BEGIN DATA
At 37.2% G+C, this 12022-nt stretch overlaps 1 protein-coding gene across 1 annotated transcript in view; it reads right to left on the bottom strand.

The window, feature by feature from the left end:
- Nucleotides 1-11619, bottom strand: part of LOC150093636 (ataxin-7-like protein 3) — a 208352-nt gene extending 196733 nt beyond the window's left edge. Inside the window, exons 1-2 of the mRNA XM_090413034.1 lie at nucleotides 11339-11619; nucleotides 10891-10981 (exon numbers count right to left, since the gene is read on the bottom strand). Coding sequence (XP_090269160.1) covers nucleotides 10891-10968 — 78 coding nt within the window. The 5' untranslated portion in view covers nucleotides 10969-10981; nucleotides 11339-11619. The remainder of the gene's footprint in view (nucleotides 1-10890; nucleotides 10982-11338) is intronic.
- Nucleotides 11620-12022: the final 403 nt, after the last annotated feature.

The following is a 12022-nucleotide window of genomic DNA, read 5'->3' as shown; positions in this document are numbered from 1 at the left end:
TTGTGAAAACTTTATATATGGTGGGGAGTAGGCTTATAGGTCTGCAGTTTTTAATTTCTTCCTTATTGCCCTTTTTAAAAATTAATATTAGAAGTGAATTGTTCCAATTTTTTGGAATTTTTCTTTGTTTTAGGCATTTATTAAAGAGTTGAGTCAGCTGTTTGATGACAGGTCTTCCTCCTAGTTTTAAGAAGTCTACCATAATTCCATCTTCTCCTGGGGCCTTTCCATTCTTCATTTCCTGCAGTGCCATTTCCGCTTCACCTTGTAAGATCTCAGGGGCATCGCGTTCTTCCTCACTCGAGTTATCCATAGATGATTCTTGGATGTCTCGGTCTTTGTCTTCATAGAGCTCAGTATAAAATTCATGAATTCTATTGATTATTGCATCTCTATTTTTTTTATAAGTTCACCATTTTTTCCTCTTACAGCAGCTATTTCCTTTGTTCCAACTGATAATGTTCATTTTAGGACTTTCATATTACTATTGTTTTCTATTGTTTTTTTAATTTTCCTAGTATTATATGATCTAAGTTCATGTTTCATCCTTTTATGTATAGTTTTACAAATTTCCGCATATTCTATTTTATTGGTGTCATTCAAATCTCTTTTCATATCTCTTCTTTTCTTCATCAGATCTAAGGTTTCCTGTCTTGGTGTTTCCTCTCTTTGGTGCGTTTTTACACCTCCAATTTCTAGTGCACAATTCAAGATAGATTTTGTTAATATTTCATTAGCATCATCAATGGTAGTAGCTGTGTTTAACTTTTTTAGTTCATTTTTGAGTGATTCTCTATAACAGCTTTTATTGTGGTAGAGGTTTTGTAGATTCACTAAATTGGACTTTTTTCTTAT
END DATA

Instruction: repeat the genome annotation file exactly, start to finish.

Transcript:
At 37.2% G+C, this 12022-nt stretch overlaps 1 protein-coding gene across 1 annotated transcript in view; it reads right to left on the bottom strand.

The window, feature by feature from the left end:
- Nucleotides 1-11619, bottom strand: part of LOC150093636 (ataxin-7-like protein 3) — a 208352-nt gene extending 196733 nt beyond the window's left edge. Inside the window, exons 1-2 of the mRNA XM_090413034.1 lie at nucleotides 11339-11619; nucleotides 10891-10981 (exon numbers count right to left, since the gene is read on the bottom strand). Coding sequence (XP_090269160.1) covers nucleotides 10891-10968 — 78 coding nt within the window. The 5' untranslated portion in view covers nucleotides 10969-10981; nucleotides 11339-11619. The remainder of the gene's footprint in view (nucleotides 1-10890; nucleotides 10982-11338) is intronic.
- Nucleotides 11620-12022: the final 403 nt, after the last annotated feature.

The following is a 12022-nucleotide window of genomic DNA, read 5'->3' as shown; positions in this document are numbered from 1 at the left end:
TTGTGAAAACTTTATATATGGTGGGGAGTAGGCTTATAGGTCTGCAGTTTTTAATTTCTTCCTTATTGCCCTTTTTAAAAATTAATATTAGAAGTGAATTGTTCCAATTTTTTGGAATTTTTCTTTGTTTTAGGCATTTATTAAAGAGTTGAGTCAGCTGTTTGATGACAGGTCTTCCTCCTAGTTTTAAGAAGTCTACCATAATTCCATCTTCTCCTGGGGCCTTTCCATTCTTCATTTCCTGCAGTGCCATTTCCGCTTCACCTTGTAAGATCTCAGGGGCATCGCGTTCTTCCTCACTCGAGTTATCCATAGATGATTCTTGGATGTCTCGGTCTTTGTCTTCATAGAGCTCAGTATAAAATTCATGAATTCTATTGATTATTGCATCTCTATTTTTTTTATAAGTTCACCATTTTTTCCTCTTACAGCAGCTATTTCCTTTGTTCCAACTGATAATGTTCATTTTAGGACTTTCATATTACTATTGTTTTCTATTGTTTTTTTAATTTTCCTAGTATTATATGATCTAAGTTCATGTTTCATCCTTTTATGTATAGTTTTACAAATTTCCGCATATTCTATTTTATTGGTGTCATTCAAATCTCTTTTCATATCTCTTCTTTTCTTCATCAGATCTAAGGTTTCCTGTCTTGGTGTTTCCTCTCTTTGGTGCGTTTTTACACCTCCAATTTCTAGTGCACAATTCAAGATAGATTTTGTTAATATTTCATTAGCATCATCAATGGTAGTAGCTGTGTTTAACTTTTTTAGTTCATTTTTGAGTGATTCTCTATAACAGCTTTTATTGTGGTAGAGGTTTTGTAGATTCACTAAATTGGACTTTTTTCTTAT